My current project requires me to have an arch on the base of the cabinet, but Santa didn’t bring me a bandsaw again this year. I could have made a template and made the arch on the router or used my jig saw, which I’ve done in the past. However, I really want to start using more hand tools. I have 3 awesome Veritas planes, but they wouldn’t really do anything for me. I found a cool little compass plane on the Japan Woodworker site, it’s called a Sori Ganna. I have no idea what that means but it looked like it would do the job for me. For $88 I figure I’d give it a try.
First of all, this plane does not, big emphasis on NOT, come ready to use right out of the box. The plane iron was so tight that I was afraid I would split the wood had I forced it. However, the instructions, found on the website, were clear as to how to condition your new plane (hint: you will need a small wood file). After an hour or so of conditioning I figure I had to sharpen the plane iron. The plane may not have been conditioned, but the plane iron was sharp. I did run it across an 800, 1000, and finally 4000 grit stones a few times which gave me a scary sharp edge.
This was my first Japanese style plane so I watched a few youtube videos and I found a hand tools and techniques podcast which was really informative. I played around with the plane on some scrap walnut and everything seemed to go pretty good. I then started on the real piece. The pieces I’m using are lyptus which is harder than oak. I figured I had a real workout coming.
My garage shop isn’t heated, but here in California it isn’t anything like y’all have back east (which can be just about everywhere). It was chilly today so I had a on a tee shirt, a long sleeved sweat shirt, a scarf (which I got as a Christmas present), and a short sleeved sweat shirt. I was ready!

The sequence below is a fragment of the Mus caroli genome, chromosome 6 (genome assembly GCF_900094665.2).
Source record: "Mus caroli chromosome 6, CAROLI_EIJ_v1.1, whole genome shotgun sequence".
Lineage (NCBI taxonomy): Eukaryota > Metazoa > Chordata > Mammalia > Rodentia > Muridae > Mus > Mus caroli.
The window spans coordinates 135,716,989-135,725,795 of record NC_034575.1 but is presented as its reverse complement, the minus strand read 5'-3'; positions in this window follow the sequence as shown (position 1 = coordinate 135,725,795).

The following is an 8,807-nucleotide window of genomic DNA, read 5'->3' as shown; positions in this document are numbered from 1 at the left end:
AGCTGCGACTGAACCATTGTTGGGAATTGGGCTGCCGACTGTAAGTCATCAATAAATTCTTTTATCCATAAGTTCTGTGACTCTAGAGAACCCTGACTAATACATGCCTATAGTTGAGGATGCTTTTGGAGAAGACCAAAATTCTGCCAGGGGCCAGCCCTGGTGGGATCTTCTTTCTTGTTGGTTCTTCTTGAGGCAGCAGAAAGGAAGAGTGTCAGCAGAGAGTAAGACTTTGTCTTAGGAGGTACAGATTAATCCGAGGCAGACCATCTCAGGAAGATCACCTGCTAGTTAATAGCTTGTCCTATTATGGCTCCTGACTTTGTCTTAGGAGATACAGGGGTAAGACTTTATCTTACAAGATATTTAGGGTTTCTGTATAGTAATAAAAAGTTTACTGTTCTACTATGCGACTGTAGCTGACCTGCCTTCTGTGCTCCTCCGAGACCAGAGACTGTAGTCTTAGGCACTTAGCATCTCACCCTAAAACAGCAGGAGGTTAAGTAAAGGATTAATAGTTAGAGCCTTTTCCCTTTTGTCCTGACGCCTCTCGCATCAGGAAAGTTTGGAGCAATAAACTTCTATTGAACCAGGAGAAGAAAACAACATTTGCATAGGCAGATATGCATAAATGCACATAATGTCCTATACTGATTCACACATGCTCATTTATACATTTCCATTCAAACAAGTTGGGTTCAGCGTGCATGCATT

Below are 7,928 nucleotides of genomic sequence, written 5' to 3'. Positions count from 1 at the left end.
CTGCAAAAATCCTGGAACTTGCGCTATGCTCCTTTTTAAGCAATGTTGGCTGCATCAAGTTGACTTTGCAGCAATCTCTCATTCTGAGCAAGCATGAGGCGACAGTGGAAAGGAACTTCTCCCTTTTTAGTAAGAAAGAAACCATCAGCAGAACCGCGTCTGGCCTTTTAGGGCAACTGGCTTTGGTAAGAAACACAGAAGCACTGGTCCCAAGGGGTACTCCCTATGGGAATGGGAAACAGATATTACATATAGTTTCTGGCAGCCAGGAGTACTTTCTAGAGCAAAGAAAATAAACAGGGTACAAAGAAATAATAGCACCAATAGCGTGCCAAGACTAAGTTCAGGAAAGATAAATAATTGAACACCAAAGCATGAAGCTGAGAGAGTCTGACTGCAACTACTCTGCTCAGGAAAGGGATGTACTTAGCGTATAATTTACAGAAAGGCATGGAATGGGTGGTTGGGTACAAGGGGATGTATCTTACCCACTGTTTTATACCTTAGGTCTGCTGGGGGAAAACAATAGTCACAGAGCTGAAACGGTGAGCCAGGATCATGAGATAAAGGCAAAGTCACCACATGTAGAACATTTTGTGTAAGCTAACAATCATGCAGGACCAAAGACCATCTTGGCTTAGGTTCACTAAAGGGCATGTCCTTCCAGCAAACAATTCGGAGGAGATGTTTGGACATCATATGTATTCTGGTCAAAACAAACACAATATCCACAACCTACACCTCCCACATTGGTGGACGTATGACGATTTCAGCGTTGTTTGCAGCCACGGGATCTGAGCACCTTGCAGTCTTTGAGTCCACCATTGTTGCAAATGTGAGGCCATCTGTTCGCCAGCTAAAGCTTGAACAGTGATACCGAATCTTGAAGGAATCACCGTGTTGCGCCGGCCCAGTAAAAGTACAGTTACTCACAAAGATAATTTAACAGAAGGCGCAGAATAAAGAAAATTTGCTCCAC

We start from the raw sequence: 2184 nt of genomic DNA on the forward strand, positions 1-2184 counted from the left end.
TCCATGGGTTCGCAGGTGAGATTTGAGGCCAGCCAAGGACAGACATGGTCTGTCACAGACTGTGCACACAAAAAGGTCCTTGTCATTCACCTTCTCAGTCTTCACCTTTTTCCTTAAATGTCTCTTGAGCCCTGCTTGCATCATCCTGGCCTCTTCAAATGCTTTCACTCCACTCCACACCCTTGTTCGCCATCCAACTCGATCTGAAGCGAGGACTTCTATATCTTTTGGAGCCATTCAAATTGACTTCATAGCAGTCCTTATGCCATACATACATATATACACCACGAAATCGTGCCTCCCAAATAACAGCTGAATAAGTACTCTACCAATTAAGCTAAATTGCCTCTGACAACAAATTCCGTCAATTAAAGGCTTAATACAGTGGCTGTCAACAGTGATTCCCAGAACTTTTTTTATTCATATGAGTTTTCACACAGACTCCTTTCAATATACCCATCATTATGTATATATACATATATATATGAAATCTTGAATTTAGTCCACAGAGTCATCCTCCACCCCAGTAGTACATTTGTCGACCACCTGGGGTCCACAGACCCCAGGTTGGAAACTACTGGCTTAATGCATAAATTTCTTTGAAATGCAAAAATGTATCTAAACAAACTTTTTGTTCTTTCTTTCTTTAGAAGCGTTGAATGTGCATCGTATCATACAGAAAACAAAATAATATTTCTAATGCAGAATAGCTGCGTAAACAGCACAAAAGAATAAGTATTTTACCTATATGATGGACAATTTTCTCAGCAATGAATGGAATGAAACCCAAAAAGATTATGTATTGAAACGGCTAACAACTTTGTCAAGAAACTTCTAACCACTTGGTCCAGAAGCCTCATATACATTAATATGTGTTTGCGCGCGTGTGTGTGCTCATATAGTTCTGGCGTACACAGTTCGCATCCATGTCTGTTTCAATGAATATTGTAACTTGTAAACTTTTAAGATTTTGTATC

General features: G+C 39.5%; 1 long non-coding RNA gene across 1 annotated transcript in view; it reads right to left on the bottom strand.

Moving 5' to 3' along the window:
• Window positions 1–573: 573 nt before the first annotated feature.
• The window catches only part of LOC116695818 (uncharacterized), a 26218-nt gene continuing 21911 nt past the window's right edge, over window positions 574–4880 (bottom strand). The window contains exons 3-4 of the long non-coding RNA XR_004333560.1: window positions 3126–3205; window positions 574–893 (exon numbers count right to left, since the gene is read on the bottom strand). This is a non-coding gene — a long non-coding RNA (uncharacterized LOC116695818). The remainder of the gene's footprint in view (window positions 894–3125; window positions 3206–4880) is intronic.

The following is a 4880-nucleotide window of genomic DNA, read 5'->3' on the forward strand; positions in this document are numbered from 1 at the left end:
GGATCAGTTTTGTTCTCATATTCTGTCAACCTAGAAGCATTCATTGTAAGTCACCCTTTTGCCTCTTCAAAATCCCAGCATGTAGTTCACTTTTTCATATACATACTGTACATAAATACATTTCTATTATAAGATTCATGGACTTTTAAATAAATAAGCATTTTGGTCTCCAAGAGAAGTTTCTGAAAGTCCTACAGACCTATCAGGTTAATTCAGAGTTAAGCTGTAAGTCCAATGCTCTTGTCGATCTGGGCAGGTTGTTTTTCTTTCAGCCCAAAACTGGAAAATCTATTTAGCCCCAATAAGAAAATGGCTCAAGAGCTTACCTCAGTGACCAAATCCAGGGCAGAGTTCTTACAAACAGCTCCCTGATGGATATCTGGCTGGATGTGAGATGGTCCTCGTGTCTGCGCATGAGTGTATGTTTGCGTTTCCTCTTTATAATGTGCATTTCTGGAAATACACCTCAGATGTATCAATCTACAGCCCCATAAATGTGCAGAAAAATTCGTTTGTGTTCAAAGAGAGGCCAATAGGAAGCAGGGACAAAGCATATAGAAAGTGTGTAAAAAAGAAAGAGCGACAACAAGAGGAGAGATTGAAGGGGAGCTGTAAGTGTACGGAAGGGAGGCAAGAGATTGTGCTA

I put the first piece securely in the workmate and I was off. It took a little time to find the “sweet spot”, but once I got going it went pretty good. Off came the sweatshirts and scarf. I was getting a workout, but totally enjoying it. I started in the middle thinking that’s where I have the most wood to remove. It didn’t take long till I was getting too close to my line and I still had more to hog off on the sides. So, I had to try a different technique – short pulls along the sides. It all worked out well and here are the results.
The first piece took me about 30 minutes to complete. The 2nd piece, which I started on the ends and worked towards the middle took only about 15 minutes. Then with a little tap-tap-tap on the back of the plane I took the final pulls which gave me an ultra smooth finish. To get this finish you start at the ends and work towards the middle being careful not to pull back up against the grain of the wood which would cause some tear out.
I have 3 more pieces to do on this cabinet and am actually looking forward to it. I sure has heck wouldn’t be wanting to do anything like this in the middle of summer when we get temps up in the 100s. I won’t be making any bandsaw boxes yet, but for now this works just fine.